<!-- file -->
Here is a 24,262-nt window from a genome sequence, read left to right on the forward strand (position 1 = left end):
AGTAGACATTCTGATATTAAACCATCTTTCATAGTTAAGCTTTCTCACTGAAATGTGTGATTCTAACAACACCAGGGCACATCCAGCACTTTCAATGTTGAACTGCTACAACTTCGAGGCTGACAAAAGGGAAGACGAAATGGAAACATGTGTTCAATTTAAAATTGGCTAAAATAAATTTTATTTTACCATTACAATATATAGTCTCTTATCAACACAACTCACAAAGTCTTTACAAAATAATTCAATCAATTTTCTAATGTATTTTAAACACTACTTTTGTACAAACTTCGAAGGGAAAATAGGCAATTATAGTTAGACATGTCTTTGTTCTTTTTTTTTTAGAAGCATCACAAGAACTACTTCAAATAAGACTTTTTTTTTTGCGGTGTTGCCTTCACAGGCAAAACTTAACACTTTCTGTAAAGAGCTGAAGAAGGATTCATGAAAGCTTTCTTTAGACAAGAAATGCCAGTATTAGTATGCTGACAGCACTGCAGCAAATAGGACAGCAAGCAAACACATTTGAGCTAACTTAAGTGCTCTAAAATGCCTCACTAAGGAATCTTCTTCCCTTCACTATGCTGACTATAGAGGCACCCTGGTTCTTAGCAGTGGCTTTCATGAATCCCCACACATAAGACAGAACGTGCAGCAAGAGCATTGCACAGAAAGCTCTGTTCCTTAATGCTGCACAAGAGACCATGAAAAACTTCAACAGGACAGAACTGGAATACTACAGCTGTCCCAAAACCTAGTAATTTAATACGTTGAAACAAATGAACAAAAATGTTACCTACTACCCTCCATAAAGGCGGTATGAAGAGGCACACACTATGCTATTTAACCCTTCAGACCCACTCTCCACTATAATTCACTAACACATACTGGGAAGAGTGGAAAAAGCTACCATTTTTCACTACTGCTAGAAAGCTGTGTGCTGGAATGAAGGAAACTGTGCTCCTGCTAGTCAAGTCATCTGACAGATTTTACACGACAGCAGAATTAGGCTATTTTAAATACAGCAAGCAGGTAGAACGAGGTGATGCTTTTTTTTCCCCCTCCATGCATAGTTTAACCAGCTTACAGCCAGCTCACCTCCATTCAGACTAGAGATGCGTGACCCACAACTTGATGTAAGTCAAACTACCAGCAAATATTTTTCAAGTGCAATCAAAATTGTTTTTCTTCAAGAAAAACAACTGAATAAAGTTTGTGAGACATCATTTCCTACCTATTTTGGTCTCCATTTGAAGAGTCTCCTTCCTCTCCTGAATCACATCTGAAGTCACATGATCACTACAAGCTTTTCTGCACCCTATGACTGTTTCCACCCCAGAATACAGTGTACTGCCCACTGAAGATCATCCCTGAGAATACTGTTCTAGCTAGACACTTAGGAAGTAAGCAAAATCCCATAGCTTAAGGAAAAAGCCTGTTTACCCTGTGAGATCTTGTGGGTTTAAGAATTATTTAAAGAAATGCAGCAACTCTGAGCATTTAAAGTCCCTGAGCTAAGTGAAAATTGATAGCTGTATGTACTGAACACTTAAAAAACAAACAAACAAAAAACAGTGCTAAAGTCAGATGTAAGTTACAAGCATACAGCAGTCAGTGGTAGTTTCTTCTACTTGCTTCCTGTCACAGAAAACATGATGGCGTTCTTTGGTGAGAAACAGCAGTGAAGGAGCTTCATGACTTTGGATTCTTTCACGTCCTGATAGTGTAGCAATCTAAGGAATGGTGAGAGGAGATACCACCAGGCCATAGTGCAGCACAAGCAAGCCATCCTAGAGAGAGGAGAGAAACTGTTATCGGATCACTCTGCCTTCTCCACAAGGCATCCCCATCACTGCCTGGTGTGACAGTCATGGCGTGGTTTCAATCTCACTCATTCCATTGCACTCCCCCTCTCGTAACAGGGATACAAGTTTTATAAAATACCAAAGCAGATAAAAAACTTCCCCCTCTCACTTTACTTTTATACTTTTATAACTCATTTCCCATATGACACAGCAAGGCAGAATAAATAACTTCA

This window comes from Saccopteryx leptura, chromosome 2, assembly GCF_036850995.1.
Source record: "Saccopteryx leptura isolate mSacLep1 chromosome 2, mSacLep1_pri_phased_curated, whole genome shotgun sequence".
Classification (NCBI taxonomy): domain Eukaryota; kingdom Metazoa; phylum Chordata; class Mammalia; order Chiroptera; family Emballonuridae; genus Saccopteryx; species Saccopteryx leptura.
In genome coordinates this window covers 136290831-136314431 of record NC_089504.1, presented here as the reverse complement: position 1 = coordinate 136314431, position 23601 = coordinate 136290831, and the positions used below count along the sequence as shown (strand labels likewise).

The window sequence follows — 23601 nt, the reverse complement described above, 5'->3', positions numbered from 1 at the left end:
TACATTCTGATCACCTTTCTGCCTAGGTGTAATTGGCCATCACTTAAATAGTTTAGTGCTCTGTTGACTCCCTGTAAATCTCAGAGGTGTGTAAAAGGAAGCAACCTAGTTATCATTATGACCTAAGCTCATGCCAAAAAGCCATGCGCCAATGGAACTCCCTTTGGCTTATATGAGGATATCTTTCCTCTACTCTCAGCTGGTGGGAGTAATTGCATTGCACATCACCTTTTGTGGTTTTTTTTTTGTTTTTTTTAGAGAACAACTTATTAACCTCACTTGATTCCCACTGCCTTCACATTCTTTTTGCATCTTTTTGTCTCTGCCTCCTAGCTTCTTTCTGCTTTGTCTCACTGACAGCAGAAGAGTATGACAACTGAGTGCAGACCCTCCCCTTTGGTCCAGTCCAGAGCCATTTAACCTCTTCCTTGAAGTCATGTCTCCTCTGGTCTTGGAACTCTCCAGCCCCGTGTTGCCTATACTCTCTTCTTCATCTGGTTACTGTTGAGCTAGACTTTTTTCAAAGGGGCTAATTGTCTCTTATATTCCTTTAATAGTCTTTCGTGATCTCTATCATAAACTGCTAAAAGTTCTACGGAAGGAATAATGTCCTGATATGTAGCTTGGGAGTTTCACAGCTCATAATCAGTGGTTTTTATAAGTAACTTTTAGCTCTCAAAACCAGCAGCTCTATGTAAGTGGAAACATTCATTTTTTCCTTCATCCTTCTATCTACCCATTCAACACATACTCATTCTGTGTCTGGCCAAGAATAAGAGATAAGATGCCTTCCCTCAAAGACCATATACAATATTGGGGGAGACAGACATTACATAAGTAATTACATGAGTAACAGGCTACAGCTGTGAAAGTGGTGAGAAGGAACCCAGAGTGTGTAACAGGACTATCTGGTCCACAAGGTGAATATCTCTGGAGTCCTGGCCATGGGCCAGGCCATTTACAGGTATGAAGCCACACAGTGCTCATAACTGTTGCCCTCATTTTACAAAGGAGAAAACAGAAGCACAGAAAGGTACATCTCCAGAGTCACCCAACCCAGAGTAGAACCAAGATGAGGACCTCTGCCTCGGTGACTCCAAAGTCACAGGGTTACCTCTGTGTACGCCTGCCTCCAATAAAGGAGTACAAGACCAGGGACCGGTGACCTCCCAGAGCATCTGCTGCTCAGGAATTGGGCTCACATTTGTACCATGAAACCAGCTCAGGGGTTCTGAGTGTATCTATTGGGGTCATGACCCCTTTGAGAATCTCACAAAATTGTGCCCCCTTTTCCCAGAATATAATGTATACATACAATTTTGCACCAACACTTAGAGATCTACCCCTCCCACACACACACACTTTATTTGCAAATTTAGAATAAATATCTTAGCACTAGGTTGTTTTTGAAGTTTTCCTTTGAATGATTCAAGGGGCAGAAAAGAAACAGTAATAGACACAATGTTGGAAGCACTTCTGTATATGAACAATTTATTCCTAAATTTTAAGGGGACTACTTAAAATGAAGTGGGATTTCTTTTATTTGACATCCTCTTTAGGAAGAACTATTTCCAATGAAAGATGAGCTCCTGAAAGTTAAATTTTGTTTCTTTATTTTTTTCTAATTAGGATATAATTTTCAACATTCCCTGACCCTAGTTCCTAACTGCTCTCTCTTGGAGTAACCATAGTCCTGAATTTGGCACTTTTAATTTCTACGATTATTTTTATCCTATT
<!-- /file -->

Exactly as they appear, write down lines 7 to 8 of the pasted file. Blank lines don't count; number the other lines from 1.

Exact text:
The window sequence follows — 23601 nt, the reverse complement described above, 5'->3', positions numbered from 1 at the left end:
TACATTCTGATCACCTTTCTGCCTAGGTGTAATTGGCCATCACTTAAATAGTTTAGTGCTCTGTTGACTCCCTGTAAATCTCAGAGGTGTGTAAAAGGAAGCAACCTAGTTATCATTATGACCTAAGCTCATGCCAAAAAGCCATGCGCCAATGGAACTCCCTTTGGCTTATATGAGGATATCTTTCCTCTACTCTCAGCTGGTGGGAGTAATTGCATTGCACATCACCTTTTGTGGTTTTTTTTTTGTTTTTTTTAGAGAACAACTTATTAACCTCACTTGATTCCCACTGCCTTCACATTCTTTTTGCATCTTTTTGTCTCTGCCTCCTAGCTTCTTTCTGCTTTGTCTCACTGACAGCAGAAGAGTATGACAACTGAGTGCAGACCCTCCCCTTTGGTCCAGTCCAGAGCCATTTAACCTCTTCCTTGAAGTCATGTCTCCTCTGGTCTTGGAACTCTCCAGCCCCGTGTTGCCTATACTCTCTTCTTCATCTGGTTACTGTTGAGCTAGACTTTTTTCAAAGGGGCTAATTGTCTCTTATATTCCTTTAATAGTCTTTCGTGATCTCTATCATAAACTGCTAAAAGTTCTACGGAAGGAATAATGTCCTGATATGTAGCTTGGGAGTTTCACAGCTCATAATCAGTGGTTTTTATAAGTAACTTTTAGCTCTCAAAACCAGCAGCTCTATGTAAGTGGAAACATTCATTTTTTCCTTCATCCTTCTATCTACCCATTCAACACATACTCATTCTGTGTCTGGCCAAGAATAAGAGATAAGATGCCTTCCCTCAAAGACCATATACAATATTGGGGGAGACAGACATTACATAAGTAATTACATGAGTAACAGGCTACAGCTGTGAAAGTGGTGAGAAGGAACCCAGAGTGTGTAACAGGACTATCTGGTCCACAAGGTGAATATCTCTGGAGTCCTGGCCATGGGCCAGGCCATTTACAGGTATGAAGCCACACAGTGCTCATAACTGTTGCCCTCATTTTACAAAGGAGAAAACAGAAGCACAGAAAGGTACATCTCCAGAGTCACCCAACCCAGAGTAGAACCAAGATGAGGACCTCTGCCTCGGTGACTCCAAAGTCACAGGGTTACCTCTGTGTACGCCTGCCTCCAATAAAGGAGTACAAGACCAGGGACCGGTGACCTCCCAGAGCATCTGCTGCTCAGGAATTGGGCTCACATTTGTACCATGAAACCAGCTCAGGGGTTCTGAGTGTATCTATTGGGGTCATGACCCCTTTGAGAATCTCACAAAATTGTGCCCCCTTTTCCCAGAATATAATGTATACATACAATTTTGCACCAACACTTAGAGATCTACCCCTCCCACACACACACACTTTATTTGCAAATTTAGAATAAATATCTTAGCACTAGGTTGTTTTTGAAGTTTTCCTTTGAATGATTCAAGGGGCAGAAAAGAAACAGTAATAGACACAATGTTGGAAGCACTTCTGTATATGAACAATTTATTCCTAAATTTTAAGGGGACTACTTAAAATGAAGTGGGATTTCTTTTATTTGACATCCTCTTTAGGAAGAACTATTTCCAATGAAAGATGAGCTCCTGAAAGTTAAATTTTGTTTCTTTATTTTTTTCTAATTAGGATATAATTTTCAACATTCCCTGACCCTAGTTCCTAACTGCTCTCTCTTGGAGTAACCATAGTCCTGAATTTGGCACTTTTAATTTCTACGATTATTTTTATCCTATT